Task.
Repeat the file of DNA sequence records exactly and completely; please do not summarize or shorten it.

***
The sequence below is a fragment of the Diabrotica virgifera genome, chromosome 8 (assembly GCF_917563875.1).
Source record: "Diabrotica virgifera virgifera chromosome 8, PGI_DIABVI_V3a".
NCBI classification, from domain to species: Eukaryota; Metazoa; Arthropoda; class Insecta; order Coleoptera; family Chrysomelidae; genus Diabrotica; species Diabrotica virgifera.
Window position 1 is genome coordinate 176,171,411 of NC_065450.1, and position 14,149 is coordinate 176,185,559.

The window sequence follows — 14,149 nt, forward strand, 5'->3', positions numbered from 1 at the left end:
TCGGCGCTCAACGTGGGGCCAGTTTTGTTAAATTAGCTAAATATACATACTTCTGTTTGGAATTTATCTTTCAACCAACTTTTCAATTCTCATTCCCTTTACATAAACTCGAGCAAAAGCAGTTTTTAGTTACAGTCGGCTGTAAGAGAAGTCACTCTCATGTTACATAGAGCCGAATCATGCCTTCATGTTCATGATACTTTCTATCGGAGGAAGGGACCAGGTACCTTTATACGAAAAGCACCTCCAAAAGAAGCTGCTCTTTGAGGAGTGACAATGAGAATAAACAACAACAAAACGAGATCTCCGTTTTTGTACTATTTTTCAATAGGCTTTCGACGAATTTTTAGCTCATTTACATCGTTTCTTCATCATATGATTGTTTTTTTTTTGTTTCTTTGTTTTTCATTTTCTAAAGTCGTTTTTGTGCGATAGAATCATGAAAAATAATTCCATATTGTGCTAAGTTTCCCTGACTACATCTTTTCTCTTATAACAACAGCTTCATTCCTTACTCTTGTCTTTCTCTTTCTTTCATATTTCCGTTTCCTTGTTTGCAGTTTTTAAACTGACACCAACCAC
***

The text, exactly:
The sequence below is a fragment of the Diabrotica virgifera genome, chromosome 8 (assembly GCF_917563875.1).
Source record: "Diabrotica virgifera virgifera chromosome 8, PGI_DIABVI_V3a".
NCBI classification, from domain to species: Eukaryota; Metazoa; Arthropoda; class Insecta; order Coleoptera; family Chrysomelidae; genus Diabrotica; species Diabrotica virgifera.
Window position 1 is genome coordinate 176,171,411 of NC_065450.1, and position 14,149 is coordinate 176,185,559.

The window sequence follows — 14,149 nt, forward strand, 5'->3', positions numbered from 1 at the left end:
TCGGCGCTCAACGTGGGGCCAGTTTTGTTAAATTAGCTAAATATACATACTTCTGTTTGGAATTTATCTTTCAACCAACTTTTCAATTCTCATTCCCTTTACATAAACTCGAGCAAAAGCAGTTTTTAGTTACAGTCGGCTGTAAGAGAAGTCACTCTCATGTTACATAGAGCCGAATCATGCCTTCATGTTCATGATACTTTCTATCGGAGGAAGGGACCAGGTACCTTTATACGAAAAGCACCTCCAAAAGAAGCTGCTCTTTGAGGAGTGACAATGAGAATAAACAACAACAAAACGAGATCTCCGTTTTTGTACTATTTTTCAATAGGCTTTCGACGAATTTTTAGCTCATTTACATCGTTTCTTCATCATATGATTGTTTTTTTTTTGTTTCTTTGTTTTTCATTTTCTAAAGTCGTTTTTGTGCGATAGAATCATGAAAAATAATTCCATATTGTGCTAAGTTTCCCTGACTACATCTTTTCTCTTATAACAACAGCTTCATTCCTTACTCTTGTCTTTCTCTTTCTTTCATATTTCCGTTTCCTTGTTTGCAGTTTTTAAACTGACACCAACCAC